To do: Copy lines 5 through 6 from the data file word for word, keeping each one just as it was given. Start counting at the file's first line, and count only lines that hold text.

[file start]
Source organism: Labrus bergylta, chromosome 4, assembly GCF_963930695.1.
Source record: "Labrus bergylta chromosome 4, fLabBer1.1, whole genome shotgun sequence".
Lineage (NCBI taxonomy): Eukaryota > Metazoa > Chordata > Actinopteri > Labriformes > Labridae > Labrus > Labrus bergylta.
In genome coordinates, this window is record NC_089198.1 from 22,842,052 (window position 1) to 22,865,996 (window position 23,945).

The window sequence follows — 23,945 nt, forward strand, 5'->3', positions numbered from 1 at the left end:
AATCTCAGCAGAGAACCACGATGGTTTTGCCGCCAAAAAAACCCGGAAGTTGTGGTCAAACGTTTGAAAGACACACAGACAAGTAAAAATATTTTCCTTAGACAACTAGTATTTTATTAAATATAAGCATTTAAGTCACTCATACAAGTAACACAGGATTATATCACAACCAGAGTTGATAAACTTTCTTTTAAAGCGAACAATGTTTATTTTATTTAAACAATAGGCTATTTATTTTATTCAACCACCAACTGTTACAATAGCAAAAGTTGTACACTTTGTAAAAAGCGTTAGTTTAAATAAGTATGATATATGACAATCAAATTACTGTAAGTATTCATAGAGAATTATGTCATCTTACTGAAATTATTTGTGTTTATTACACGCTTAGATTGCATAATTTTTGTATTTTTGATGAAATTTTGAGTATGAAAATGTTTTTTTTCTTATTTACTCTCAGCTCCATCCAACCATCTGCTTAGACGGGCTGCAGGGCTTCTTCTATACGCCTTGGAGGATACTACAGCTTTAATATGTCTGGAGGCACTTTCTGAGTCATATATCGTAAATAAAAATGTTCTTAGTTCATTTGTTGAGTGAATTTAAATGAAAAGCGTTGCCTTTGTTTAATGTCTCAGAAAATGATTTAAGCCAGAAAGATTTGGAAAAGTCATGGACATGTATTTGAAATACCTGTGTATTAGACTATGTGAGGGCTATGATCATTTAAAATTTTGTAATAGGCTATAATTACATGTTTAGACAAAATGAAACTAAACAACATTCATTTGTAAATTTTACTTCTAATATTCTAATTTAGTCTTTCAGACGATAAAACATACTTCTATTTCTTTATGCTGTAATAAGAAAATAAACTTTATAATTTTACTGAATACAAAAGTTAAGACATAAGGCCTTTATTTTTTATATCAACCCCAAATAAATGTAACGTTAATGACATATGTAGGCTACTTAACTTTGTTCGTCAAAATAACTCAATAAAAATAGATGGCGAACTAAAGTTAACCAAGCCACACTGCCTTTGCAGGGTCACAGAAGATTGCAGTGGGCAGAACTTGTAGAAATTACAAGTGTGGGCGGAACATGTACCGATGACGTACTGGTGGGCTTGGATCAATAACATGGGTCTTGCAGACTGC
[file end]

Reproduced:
The window sequence follows — 23,945 nt, forward strand, 5'->3', positions numbered from 1 at the left end:
AATCTCAGCAGAGAACCACGATGGTTTTGCCGCCAAAAAAACCCGGAAGTTGTGGTCAAACGTTTGAAAGACACACAGACAAGTAAAAATATTTTCCTTAGACAACTAGTATTTTATTAAATATAAGCATTTAAGTCACTCATACAAGTAACACAGGATTATATCACAACCAGAGTTGATAAACTTTCTTTTAAAGCGAACAATGTTTATTTTATTTAAACAATAGGCTATTTATTTTATTCAACCACCAACTGTTACAATAGCAAAAGTTGTACACTTTGTAAAAAGCGTTAGTTTAAATAAGTATGATATATGACAATCAAATTACTGTAAGTATTCATAGAGAATTATGTCATCTTACTGAAATTATTTGTGTTTATTACACGCTTAGATTGCATAATTTTTGTATTTTTGATGAAATTTTGAGTATGAAAATGTTTTTTTTCTTATTTACTCTCAGCTCCATCCAACCATCTGCTTAGACGGGCTGCAGGGCTTCTTCTATACGCCTTGGAGGATACTACAGCTTTAATATGTCTGGAGGCACTTTCTGAGTCATATATCGTAAATAAAAATGTTCTTAGTTCATTTGTTGAGTGAATTTAAATGAAAAGCGTTGCCTTTGTTTAATGTCTCAGAAAATGATTTAAGCCAGAAAGATTTGGAAAAGTCATGGACATGTATTTGAAATACCTGTGTATTAGACTATGTGAGGGCTATGATCATTTAAAATTTTGTAATAGGCTATAATTACATGTTTAGACAAAATGAAACTAAACAACATTCATTTGTAAATTTTACTTCTAATATTCTAATTTAGTCTTTCAGACGATAAAACATACTTCTATTTCTTTATGCTGTAATAAGAAAATAAACTTTATAATTTTACTGAATACAAAAGTTAAGACATAAGGCCTTTATTTTTTATATCAACCCCAAATAAATGTAACGTTAATGACATATGTAGGCTACTTAACTTTGTTCGTCAAAATAACTCAATAAAAATAGATGGCGAACTAAAGTTAACCAAGCCACACTGCCTTTGCAGGGTCACAGAAGATTGCAGTGGGCAGAACTTGTAGAAATTACAAGTGTGGGCGGAACATGTACCGATGACGTACTGGTGGGCTTGGATCAATAACATGGGTCTTGCAGACTGC